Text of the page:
GENERICally Speaking Hatch Waxman Bulletin

The Hatch-Waxman Litigation practice group at Robins Kaplan LLP is pleased to offer the latest edition of their quarterly publication regarding ANDA patent litigation issues and the generics business.

Vol. 8, No. 3

Fall 2018

Relevant court decisions highlighted in this issue:

  • Acorda Therapeutics, Inc. v. Roxane Labs., Inc.
    Federal Circuit affirms judgment of invalidity on the basis of obviousness after reviewing the relevant prior art and discounting some objective indicia of non-obviousness on the basis of the existence of a blocking patent.
  • Orexo AB v. Actavis Elizabeth LLC
    Having found no suggestion that the claimed limitations in the prior art should be selected and combined, and that defendant did not meet its burden of proof in doing so, the Federal Circuit reversed the district court’s obviousness finding.
  • Supernus Pharms., Inc. v. TWi Pharms., Inc.
    The appellate court affirmed the trial court’s findings of infringement and validity, and that its limited reliance on a prior case concerning the same asserted patents but a different defendant was proper.

Relevant ANDA updates highlighted in this issue:

  • ANDA Approvals
  • ANDA Litigation Settlements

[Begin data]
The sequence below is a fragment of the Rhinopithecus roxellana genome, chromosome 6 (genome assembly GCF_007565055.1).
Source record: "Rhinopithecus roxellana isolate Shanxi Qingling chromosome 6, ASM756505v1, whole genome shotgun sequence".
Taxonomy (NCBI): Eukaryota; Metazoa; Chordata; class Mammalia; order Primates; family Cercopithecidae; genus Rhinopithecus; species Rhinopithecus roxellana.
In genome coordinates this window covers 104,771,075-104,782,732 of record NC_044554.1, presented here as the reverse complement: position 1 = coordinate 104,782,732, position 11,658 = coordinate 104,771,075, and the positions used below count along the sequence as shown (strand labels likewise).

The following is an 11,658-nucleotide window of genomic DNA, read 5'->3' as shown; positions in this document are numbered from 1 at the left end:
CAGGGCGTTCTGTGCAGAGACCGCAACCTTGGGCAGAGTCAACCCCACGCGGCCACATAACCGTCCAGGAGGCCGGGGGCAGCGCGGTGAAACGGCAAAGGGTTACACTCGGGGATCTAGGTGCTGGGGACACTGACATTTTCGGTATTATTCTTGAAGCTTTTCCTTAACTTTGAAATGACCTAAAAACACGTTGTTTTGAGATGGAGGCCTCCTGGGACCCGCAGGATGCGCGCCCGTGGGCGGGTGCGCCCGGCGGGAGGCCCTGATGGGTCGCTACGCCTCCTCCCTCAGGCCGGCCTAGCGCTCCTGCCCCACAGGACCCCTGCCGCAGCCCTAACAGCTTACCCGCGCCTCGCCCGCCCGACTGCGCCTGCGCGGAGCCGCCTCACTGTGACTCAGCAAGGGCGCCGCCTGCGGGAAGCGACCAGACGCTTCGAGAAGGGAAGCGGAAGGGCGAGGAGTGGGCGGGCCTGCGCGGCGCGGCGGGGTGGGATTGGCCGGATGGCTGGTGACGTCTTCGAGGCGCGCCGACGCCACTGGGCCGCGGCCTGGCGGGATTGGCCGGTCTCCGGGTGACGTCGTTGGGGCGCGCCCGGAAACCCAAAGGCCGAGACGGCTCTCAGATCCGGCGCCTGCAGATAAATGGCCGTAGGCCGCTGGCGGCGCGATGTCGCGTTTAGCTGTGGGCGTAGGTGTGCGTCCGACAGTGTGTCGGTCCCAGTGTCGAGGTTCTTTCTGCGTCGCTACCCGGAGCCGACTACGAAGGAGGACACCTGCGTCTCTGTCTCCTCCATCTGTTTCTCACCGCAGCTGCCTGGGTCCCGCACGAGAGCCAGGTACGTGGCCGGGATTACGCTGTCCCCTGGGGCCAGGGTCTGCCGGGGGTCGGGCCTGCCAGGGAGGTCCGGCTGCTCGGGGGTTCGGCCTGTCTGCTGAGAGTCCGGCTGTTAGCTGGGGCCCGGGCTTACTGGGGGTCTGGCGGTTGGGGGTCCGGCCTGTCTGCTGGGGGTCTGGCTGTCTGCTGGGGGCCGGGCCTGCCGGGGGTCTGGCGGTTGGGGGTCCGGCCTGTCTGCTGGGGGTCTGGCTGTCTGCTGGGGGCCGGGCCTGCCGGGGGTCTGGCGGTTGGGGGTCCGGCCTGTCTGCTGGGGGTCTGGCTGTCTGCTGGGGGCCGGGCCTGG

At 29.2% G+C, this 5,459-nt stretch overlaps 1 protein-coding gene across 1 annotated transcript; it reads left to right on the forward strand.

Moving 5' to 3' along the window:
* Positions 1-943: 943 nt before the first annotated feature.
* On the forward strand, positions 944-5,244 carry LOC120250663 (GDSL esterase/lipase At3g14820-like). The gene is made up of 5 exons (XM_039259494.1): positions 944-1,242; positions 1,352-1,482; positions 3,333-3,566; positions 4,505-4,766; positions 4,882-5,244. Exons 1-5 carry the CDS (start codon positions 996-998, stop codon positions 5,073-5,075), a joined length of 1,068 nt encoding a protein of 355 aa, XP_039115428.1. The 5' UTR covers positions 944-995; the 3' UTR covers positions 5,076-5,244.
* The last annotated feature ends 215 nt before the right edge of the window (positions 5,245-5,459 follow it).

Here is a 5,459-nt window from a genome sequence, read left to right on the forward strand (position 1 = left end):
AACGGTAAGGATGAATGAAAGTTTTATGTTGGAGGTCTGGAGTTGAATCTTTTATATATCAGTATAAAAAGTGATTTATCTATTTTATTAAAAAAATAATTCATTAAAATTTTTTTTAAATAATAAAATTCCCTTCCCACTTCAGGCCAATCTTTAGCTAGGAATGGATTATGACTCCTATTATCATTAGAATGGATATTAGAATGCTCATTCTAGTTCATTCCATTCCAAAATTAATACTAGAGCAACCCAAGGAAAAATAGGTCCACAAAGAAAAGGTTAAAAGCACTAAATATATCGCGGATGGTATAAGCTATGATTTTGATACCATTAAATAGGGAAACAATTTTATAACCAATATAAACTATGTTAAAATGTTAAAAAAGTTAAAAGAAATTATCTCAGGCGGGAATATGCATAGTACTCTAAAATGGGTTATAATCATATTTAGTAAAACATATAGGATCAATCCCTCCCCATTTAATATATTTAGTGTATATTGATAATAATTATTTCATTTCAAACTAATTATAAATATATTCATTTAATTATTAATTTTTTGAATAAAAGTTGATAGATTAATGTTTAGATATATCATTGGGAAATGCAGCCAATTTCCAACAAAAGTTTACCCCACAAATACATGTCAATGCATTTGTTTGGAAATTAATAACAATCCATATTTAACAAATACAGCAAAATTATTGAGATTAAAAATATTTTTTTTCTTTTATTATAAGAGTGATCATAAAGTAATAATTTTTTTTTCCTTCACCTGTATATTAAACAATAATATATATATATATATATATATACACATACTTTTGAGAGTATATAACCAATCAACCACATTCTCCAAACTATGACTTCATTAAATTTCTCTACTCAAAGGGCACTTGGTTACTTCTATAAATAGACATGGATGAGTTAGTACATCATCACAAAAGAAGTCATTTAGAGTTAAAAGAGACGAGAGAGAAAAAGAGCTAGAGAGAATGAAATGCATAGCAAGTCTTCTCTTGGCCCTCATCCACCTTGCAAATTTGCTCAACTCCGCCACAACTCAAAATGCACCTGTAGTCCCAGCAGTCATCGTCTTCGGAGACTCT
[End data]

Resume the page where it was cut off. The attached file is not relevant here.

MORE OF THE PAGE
• Generic Launches
  • New ANDA Cases

Oren D. Langer

Partner

Managing Partner, New York Office
Member of Executive Board

The court granted summary judgment of non-infringement where the accused formulation included an excipient the solubilizing function of which was not in line with the claimed abuse-deterrent function, and denied summary judgment on the issues of issue preclusion and the doctrine of equivalents, where a more extensive factual predicate was necessary.
Federal Circuit affirms judgment of invalidity on the basis of obviousness after reviewing the relevant prior art and discounting some objective indicia of non-obviousness on the basis of the existence of a blocking patent.
Having found no suggestion that the claimed limitations in the prior art should be selected and combined, and that defendant did not meet its burden of proof in doing so, the Federal Circuit reversed the district court’s obviousness finding.
The appellate court affirmed the trial court’s findings of infringement and validity, and that its limited reliance on a prior case concerning the same asserted patents but a different defendant was proper.
Under the doctrine of equivalents, the accused product was found to infringe one set of patents’s “delayed release” claim element, and also infringe another set of patents’ limitation requiring that the drug not reduce skin microflora.
Although infringed, the asserted claims for methods of treating pain in patients with hepatic impairment were held invalid as obvious and lacking an adequate written description.
Given the asserted Markush claim limitations, the court ruled that those defendants whose ANDAs included unrecited or unlisted excipients did not infringe the patent-in-suit.
Dismissing defendants’ arguments, including a lead-compound analysis, the court found that the asserted claim was not invalid as obvious.
Having found that the district court did not commit reversible error in finding that the asserted claims were not obvious, the Federal Circuit affirmed the district court’s decision.
Finding that all four factors weigh in plaintiff’s favor, the court granted plaintiff’s motion for a preliminary injunction.

Vol. 8, No. 1

Spring 2018

Vol. 8, No. 2

Summer 2018